Get involved: Send your news, views, pictures and video by texting SUPIC to 80360 or email us.
Crowd roars as Bolt defends title
The Olympic Stadium went into meltdown as Usain Bolt defended his title as the world's fastest man in the 100m final.
The roar from the 80,0000 capacity arena could be heard all around the Olympic Park as the Jamaican claimed his fourth gold medal with just 9.63 seconds of sprinting, beating the Olympic record he had set four years ago.
Spectators sat on the edge of their seats as the moment they had all been waiting for arrived and the fastest men on the planet went head to head.
As the 100m finalists were introduced ahead of the race, the stands in the stadium became a flurry of flashes as fans captured the moment on camera. And they saved the biggest cheer for Bolt, who made his trademark gestures to cameras to their delight.
After winning the race Bolt carried out a victory lap of the stadium with his arms outstretched as the crowd cheered and chanted "Usain".
The only other contenders for his crown had been fellow Jamaican Yohan Blake, his training partner and current world 100m champion, and Tyson Gay from the US, who is only the second person after Bolt to run under 9.7 seconds. The pair came in second and fourth place respectively, with Justin Gatlin from the US taking bronze.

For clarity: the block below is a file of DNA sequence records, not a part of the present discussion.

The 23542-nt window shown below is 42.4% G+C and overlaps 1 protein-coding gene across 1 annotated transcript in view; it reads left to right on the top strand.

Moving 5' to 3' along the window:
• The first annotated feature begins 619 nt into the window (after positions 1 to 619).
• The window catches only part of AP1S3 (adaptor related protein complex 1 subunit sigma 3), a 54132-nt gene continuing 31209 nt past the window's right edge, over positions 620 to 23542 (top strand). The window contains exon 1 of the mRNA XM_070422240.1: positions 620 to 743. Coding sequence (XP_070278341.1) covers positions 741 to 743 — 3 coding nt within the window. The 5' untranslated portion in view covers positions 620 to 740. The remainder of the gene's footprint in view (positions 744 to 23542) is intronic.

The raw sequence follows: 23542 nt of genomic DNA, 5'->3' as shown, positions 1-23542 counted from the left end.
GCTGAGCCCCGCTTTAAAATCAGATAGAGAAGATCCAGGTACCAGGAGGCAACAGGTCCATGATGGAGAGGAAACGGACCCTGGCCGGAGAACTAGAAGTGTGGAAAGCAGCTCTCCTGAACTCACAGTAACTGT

Among those cheering the athletes on were the Duke and Duchess of Cambridge and Prince Harry, who joined in a standing ovation. London Mayor Boris Johnson was also in the stadium.
Bolt's time of 9.63 seconds was the second fastest time in history and set an Olympic record. He had won gold in Beijing in 2008 with a record time of 9.69 seconds before bettering that a year later at the World Championships with a new world record of 9.58 seconds.
He also won gold medals in the 200m and 100m relay in Beijing.
Bolt's hopes of becoming a "legend" of the sport by defending his 100m titles had looked in doubt after he lost twice to Blake at the Jamaican trials and needed treatment on a stiff back which was causing hamstring problems. But his Olympics 100m title defence proved that the 25-year-old is still the best in the world.